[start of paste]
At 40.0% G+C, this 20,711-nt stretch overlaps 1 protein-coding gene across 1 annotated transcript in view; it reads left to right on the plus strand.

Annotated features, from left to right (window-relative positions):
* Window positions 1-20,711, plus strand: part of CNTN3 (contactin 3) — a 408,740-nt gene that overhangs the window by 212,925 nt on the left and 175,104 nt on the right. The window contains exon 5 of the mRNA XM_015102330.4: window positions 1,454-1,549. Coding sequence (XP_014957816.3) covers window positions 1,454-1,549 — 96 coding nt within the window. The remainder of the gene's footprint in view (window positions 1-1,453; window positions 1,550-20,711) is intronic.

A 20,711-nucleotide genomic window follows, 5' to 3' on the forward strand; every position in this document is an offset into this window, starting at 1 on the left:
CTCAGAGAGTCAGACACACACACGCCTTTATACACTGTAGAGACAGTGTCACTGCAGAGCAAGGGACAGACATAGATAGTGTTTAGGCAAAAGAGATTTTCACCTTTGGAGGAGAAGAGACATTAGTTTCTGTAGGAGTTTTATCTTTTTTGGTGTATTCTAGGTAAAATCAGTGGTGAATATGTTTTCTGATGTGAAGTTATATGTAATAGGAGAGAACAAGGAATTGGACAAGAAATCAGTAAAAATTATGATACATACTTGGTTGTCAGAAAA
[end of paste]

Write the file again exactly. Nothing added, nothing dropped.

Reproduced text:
At 40.0% G+C, this 20,711-nt stretch overlaps 1 protein-coding gene across 1 annotated transcript in view; it reads left to right on the plus strand.

Annotated features, from left to right (window-relative positions):
* Window positions 1-20,711, plus strand: part of CNTN3 (contactin 3) — a 408,740-nt gene that overhangs the window by 212,925 nt on the left and 175,104 nt on the right. The window contains exon 5 of the mRNA XM_015102330.4: window positions 1,454-1,549. Coding sequence (XP_014957816.3) covers window positions 1,454-1,549 — 96 coding nt within the window. The remainder of the gene's footprint in view (window positions 1-1,453; window positions 1,550-20,711) is intronic.

A 20,711-nucleotide genomic window follows, 5' to 3' on the forward strand; every position in this document is an offset into this window, starting at 1 on the left:
CTCAGAGAGTCAGACACACACACGCCTTTATACACTGTAGAGACAGTGTCACTGCAGAGCAAGGGACAGACATAGATAGTGTTTAGGCAAAAGAGATTTTCACCTTTGGAGGAGAAGAGACATTAGTTTCTGTAGGAGTTTTATCTTTTTTGGTGTATTCTAGGTAAAATCAGTGGTGAATATGTTTTCTGATGTGAAGTTATATGTAATAGGAGAGAACAAGGAATTGGACAAGAAATCAGTAAAAATTATGATACATACTTGGTTGTCAGAAAA